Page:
Right there above is the perfect example and opportunity for me to illustrate my own process, which some might call “cowering in fear.” I reported the post you replied to as the harassment that it is and doesn’t bother pretending otherwise, then went to the profile of the one who posted it, and blocked her. In the full knowledge that I personally will not manage to wipe that idiotic smirk off her face, and that such is not my brief to do so, and that I personally will not ever have to see either smirk nor smirker in my scroll again.
That she will keep right on with her smirking and supercilious harassing of those who will dignify it with a response, I have not the least doubt. Nor that I will no longer be among the numbers of those she can even try to solicit such dignifying from.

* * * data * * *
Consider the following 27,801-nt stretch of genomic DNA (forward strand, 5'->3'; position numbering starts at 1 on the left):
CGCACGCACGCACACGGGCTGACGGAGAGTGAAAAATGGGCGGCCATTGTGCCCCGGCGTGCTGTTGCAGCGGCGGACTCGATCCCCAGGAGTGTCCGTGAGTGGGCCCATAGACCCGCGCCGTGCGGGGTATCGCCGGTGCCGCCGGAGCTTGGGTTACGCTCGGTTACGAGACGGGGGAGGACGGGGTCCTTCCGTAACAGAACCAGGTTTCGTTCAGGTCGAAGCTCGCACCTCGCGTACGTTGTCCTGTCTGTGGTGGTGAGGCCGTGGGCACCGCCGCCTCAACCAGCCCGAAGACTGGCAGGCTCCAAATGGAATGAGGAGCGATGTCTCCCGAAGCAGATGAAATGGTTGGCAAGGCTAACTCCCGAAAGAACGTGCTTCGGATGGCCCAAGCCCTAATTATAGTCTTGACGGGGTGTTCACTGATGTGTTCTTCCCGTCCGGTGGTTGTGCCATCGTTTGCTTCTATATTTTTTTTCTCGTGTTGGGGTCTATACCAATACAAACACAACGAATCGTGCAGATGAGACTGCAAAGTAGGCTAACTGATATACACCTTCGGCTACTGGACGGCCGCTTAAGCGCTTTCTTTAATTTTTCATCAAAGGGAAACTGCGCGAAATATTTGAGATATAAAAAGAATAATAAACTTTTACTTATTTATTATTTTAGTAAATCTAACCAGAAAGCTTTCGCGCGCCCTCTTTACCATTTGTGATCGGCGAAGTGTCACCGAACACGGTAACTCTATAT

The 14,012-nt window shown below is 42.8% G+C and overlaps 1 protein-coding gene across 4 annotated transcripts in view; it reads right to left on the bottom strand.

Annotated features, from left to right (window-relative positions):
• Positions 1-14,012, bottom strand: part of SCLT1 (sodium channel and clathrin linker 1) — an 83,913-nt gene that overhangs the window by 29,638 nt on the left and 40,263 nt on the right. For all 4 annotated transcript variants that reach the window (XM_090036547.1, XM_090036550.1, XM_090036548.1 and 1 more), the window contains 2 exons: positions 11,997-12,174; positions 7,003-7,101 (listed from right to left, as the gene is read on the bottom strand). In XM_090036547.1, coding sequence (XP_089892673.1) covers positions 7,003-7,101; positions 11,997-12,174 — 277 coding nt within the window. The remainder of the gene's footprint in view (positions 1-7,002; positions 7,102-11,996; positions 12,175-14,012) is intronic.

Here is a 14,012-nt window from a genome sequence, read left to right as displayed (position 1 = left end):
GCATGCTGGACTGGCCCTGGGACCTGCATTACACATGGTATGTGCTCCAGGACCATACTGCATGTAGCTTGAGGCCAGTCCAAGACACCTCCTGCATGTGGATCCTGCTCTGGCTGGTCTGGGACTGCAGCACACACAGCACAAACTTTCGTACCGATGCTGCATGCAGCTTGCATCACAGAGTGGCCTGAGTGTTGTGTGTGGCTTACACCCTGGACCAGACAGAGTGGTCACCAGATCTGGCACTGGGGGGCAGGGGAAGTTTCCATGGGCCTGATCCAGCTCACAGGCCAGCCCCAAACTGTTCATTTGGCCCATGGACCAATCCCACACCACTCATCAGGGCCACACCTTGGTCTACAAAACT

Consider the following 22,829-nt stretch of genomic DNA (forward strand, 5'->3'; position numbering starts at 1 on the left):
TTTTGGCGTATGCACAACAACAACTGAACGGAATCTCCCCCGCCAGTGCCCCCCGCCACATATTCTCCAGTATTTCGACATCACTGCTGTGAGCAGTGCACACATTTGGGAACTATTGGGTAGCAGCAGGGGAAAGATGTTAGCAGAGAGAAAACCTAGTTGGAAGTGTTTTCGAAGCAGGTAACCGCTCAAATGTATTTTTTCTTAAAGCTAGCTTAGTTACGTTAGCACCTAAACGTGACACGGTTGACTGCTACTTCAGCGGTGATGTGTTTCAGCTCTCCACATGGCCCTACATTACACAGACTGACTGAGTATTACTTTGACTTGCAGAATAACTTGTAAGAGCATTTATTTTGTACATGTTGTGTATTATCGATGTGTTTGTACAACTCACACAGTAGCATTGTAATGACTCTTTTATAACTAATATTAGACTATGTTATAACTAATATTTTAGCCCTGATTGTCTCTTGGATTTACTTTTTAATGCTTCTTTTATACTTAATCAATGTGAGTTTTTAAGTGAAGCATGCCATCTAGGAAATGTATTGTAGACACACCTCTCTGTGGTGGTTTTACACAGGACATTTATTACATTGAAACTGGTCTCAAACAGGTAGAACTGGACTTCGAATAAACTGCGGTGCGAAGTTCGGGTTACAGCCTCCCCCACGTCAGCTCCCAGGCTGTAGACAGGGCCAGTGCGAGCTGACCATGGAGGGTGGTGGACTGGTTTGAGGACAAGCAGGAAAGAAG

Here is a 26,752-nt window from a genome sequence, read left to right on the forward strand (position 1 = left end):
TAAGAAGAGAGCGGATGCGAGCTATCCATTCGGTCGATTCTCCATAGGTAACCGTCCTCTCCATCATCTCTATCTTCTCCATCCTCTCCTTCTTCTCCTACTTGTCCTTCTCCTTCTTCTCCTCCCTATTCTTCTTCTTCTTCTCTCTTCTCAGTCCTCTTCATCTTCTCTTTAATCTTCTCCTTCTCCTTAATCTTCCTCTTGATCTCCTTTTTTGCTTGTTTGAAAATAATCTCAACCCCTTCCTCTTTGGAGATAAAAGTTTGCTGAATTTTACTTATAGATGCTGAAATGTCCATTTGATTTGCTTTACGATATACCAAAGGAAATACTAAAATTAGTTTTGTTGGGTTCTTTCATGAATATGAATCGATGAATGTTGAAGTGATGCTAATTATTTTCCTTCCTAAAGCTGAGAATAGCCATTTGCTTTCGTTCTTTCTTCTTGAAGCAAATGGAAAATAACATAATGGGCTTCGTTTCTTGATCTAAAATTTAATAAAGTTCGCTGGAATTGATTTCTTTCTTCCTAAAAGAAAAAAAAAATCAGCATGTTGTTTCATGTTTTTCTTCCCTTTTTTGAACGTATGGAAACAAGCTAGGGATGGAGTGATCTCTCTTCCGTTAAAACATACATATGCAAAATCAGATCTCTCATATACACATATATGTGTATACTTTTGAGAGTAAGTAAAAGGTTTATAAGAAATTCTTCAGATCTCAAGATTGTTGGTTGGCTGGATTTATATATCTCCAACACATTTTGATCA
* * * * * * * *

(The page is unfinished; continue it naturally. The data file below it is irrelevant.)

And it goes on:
You might know the source of this axiom, but all my life I have heard braver men than I saying more or less, “I might hate what you have to say or even hate you for saying it, but would put my life on the line to uphold your right to say it.” Probably someone who at some point stood up for not banning, or burning, Mein Kampf, in favor of keeping it around because what it had to say, egregious as it was, belonged and mattered to history.
We are making history here, the history of the cyber-age of Too Much Information. How it will ever be read by future generations will never be in our hands to determine. But to some extent, what parts of it will be read and what parts not, we may have some small influence on.